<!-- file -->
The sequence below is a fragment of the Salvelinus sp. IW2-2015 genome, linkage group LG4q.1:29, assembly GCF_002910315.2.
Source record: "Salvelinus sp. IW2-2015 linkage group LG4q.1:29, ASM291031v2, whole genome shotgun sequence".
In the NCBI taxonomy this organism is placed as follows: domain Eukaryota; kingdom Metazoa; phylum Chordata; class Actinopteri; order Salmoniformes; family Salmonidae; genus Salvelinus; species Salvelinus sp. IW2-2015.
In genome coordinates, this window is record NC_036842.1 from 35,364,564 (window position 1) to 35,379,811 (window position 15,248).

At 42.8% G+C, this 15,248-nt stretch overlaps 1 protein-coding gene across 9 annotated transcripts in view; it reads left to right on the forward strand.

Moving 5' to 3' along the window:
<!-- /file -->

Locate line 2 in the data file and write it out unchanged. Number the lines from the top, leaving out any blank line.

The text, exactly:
Source record: "Salvelinus sp. IW2-2015 linkage group LG4q.1:29, ASM291031v2, whole genome shotgun sequence".